Mass in Celebration of African and African American Catholic Faith and Culture
Join us for a Mass celebrating African & African American Catholic Faith and Culture, and to celebrate Rev. Martin Luther King, Jr. and his fight for civil rights in our country. Holy Mass will take place at Sacred Heart of Jesus Parish, 558 W Walnut St, Lancaster, PA 17603. All are invited to join. For more information, please contact Gwen Summers at (717) 954-4620, or Jacklyn Curran at (717) 657-4808 ext. 313, firstname.lastname@example.org.
The National Black Catholic Congress, Inc.
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Father Tolton’s life told through ‘From Slave to Priest’
By Joyce Duriga | Editor
November 9, 2017
Hot off the press!
THE 2017 CONGRESS 12
PASTORAL PLAN OF ACTION
The Pastoral Plan of Action was developed by delegates who were appointed by bishops from every diocese in the United States. These women and men brought the concerns and needs of their local communities, and worked together to develop a list of pastoral priorities. These priorities led to a Preamble, which was presented and affirmed by the Assembly at the close of Congress XII. It was the intention of the delegates that every individual, parish, community, and diocese use the Preamble to guide their unique pastoral planning with Black Catholics for the next five years.
Homilist for upcoming MLK Mass discusses civil rights leader’s legacy
By Gina Keating | Jan 2, 2018
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Saturday, February 3-Tuesday,
February 6, 2018
The Catholic Social Ministry Gathering
The Catholic Social Ministry Gathering will be held from February 3 through 6, 2018 in Washington, DC. Registration and Diversity Outreach Initiative materials are ready. Must receive financial aid requests by November 10, 2017. Visit www.usccb.org/csmg
Thursday, February 15-Saturday, February 17, 2018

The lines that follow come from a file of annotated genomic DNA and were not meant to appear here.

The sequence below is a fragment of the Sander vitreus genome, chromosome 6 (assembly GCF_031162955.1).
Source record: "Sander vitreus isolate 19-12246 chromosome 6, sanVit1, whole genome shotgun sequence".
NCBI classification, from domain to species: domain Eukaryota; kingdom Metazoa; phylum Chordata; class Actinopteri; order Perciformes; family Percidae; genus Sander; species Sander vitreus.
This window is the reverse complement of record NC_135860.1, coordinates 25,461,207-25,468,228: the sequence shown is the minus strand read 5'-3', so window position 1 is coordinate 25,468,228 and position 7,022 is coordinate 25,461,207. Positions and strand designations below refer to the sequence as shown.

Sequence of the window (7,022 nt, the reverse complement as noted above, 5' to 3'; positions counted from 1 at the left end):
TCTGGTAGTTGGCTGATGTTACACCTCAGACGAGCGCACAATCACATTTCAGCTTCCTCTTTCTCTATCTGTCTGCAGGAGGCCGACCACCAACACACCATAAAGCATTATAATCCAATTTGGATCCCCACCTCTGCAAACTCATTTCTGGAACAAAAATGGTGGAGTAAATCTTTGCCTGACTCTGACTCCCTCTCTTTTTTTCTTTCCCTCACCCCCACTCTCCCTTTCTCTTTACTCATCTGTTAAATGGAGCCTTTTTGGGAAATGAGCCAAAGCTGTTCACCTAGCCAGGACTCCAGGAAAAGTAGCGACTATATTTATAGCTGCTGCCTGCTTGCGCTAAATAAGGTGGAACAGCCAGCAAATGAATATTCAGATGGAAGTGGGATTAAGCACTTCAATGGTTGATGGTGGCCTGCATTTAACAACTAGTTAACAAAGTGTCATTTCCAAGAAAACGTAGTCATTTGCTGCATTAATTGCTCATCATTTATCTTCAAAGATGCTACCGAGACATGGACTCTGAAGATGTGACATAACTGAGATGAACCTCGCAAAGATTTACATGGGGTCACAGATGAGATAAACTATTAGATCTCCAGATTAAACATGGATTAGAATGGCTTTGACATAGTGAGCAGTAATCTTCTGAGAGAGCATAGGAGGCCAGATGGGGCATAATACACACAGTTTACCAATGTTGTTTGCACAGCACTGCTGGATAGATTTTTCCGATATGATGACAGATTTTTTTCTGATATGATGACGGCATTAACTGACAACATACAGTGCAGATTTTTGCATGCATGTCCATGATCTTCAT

Building Intercultural Competence for Ministers (BICM) Training of Trainers Workshop
Register today for Building Intercultural Competence for Ministers (BICM) Training of Trainers workshop! This is an annual offering to prepare presenters to conduct USCCB's Building Intercultural Competence for Ministers (BICM) workshops on their own. This will be held during the Mid-Atlantic Congress in Baltimore, MD. Contact Yolanda Taylor-Burwell for more information at email@example.com
The life of Servant of God Augustus Tolton already reads like a novel and now it is immortalized on stage with the new play “Tolton: From Slave to Priest,” produced by St. Luke Productions from Battle Ground, Washington.
Tolton, a former slave, is the first recognized American diocesan priest of African descent. The Archdiocese of Chicago opened his cause for sainthood in 2011.
Born into slavery, he fled with his mother and siblings through the woods of northern Missouri and across the Mississippi River while being pursued by soldiers when he was only 9 years old. The small family made their home in Quincy, Illinois, a sanctuary for runaway slaves. Tolton’s father died earlier in St. Louis, after escaping slavery to serve in the Union Army. Full story...
In August, following the unprecedented Convocation of Catholic Leaders event in Orlando, Florida, another Catholic gathering occurred. The National Black Catholic Congress had a meeting and every diocese in the nation was asked to send a delegate. Together people from across the country started to prepare a document that has been recently released: The pastoral action plan.
The document is organized into seven topics each with objectives for actions to be taken in dioceses and parishes. Father Stephen Thorne, the pastor at Saint Martin de Porres Church in Philadelphia, who was a convener at the congress, said in the past focus groups were formed before the event, and the document was complete by the time of the congress. He said this time was different because, “we went without a draft which was a little dangerous but we trusted in the Holy Spirit.”
With so many diverse places represented, people had different things they wanted to discuss. “Chicago folks were focused on violence…California on immigration….we sat together and those 50 delegates met and we had a wide array of things,” Thorne said. “This was the people. The preamble was what the people wrote.”
The preamble itself and the topics and objectives are somewhat different than other pastoral plans. There is a spiritual dimension to all of it, but the plan gets very specific, for example, in terms of a commitment “to address the challenges of mental illness, mass incarceration, domestic violence, and other issues that challenge the sanctity of life." Full story...
Shannon Levitt | Dec 9, 2017
BUSINESS MANAGER / ASSISTANT EDITOR
Pastoral planning committee. (Credit: National Black Catholic Congress.)